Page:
Excerpts from a speech of John Snyder Carlile in the Virginia Convention on March 7, 1861, printed in George H. Reese and William H. Gaines, Jr., eds., Proceedings of the Virginia State Convention of 1861 (Richmond: Virginia State Library, 1965), 1:458–459, 468–470, 476–477.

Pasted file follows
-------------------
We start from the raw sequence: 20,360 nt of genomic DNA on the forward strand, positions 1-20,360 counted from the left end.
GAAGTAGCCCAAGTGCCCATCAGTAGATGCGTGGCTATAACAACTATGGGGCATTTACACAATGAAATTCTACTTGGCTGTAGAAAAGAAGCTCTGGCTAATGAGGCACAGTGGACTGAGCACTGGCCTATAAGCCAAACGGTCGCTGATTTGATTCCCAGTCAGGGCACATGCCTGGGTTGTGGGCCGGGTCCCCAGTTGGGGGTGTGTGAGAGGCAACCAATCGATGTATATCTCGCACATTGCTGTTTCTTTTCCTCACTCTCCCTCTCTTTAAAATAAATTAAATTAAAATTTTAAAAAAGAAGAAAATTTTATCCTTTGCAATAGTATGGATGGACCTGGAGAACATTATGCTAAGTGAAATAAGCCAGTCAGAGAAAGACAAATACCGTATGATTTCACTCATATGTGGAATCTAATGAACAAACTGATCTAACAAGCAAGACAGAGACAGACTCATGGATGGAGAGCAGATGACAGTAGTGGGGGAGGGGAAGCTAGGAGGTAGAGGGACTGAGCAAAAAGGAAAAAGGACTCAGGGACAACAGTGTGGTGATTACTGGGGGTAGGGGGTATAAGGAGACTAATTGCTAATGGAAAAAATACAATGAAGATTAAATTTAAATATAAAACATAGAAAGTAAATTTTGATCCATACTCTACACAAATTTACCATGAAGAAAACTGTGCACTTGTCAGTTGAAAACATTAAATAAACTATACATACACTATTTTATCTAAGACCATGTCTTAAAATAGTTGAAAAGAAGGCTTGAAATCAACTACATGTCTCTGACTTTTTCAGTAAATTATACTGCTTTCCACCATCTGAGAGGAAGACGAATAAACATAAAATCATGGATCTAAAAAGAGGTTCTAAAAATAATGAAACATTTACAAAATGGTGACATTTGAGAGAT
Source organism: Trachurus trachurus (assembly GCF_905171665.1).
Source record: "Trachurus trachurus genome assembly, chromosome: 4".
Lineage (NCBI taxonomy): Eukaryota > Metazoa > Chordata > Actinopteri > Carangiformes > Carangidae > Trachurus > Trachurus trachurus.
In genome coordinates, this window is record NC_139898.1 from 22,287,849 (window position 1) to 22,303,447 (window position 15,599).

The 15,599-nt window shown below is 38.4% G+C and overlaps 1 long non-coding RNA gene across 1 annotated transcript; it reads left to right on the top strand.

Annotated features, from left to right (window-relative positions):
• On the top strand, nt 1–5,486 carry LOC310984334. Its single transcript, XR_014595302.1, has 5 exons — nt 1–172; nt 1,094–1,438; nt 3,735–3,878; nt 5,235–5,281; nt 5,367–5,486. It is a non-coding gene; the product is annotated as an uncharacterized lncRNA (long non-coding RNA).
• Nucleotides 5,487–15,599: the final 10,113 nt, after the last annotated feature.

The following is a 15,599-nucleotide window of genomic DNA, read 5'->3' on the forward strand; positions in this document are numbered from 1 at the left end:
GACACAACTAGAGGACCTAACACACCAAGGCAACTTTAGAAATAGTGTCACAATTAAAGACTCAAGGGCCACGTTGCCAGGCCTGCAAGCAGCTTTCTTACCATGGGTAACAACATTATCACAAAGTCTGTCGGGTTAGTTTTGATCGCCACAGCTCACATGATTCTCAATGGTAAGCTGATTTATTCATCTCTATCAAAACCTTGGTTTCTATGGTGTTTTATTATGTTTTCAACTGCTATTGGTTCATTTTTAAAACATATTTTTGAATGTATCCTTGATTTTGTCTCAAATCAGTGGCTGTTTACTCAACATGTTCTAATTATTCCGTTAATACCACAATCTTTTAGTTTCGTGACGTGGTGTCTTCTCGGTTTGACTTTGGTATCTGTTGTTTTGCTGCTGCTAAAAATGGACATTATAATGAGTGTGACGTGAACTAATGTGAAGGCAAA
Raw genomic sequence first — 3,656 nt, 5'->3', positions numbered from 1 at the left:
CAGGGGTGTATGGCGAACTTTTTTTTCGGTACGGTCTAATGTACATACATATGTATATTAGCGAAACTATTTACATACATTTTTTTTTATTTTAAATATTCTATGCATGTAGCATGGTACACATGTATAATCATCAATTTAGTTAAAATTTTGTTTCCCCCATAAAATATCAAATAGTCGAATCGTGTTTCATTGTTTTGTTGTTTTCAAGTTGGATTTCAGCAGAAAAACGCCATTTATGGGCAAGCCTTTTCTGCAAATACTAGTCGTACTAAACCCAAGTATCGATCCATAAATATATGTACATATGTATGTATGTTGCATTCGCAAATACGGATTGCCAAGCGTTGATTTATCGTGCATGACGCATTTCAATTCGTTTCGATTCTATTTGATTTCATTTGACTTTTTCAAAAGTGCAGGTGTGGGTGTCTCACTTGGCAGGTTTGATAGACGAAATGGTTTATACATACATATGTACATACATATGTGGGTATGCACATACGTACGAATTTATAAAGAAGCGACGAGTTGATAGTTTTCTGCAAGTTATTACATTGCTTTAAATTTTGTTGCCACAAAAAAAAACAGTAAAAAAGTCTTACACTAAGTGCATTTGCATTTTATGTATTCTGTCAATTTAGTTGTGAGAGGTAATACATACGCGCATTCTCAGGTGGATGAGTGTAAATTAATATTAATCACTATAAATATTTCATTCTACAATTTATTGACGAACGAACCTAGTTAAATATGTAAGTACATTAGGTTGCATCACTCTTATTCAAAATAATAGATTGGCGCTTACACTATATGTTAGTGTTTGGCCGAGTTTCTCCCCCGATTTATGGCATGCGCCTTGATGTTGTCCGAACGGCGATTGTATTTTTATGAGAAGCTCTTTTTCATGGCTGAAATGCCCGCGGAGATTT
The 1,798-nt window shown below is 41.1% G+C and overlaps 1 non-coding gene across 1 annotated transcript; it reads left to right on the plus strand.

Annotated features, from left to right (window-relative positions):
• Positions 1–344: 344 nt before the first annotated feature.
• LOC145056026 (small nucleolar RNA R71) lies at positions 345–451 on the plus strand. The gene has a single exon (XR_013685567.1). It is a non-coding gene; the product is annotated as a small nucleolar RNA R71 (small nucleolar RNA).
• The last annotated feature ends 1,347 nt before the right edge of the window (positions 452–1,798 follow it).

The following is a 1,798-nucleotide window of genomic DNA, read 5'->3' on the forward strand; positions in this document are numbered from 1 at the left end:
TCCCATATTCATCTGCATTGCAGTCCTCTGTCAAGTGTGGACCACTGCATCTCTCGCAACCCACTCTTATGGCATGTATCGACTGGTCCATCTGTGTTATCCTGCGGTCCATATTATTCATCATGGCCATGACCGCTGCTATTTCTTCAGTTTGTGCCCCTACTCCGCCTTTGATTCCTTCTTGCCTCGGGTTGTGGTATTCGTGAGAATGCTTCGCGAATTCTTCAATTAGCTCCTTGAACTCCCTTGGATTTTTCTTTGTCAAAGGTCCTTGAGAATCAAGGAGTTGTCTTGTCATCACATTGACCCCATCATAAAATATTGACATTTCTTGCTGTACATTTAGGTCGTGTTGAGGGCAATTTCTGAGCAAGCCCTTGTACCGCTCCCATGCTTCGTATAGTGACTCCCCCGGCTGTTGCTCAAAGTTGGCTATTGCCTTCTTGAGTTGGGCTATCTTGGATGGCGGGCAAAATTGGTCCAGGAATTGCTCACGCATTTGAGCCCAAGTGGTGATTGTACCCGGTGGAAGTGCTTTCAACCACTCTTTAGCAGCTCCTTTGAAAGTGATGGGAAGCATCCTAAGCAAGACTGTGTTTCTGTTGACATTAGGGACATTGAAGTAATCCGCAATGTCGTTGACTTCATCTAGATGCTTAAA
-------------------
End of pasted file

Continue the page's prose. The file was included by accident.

In a long speech in the Virginia Convention on March 7, 1861, John Snyder Carlile, of Clarksburg, in Harrison County, defended the Union as the great protector of slavery. In the first section of the excerpt he referred to the Missouri Compromise of 1820, which the Supreme Court had overturned in Dred Scott v. Sandford in 1857. Carlile enumerated the advantages that remaining in the Union had for Southern slaveowners. "I believe that slavery is a social, political and religious blessing," he stated. "Believing that the institution of slavery is essential to the preservation of our liberties, I desire above all things to continue it."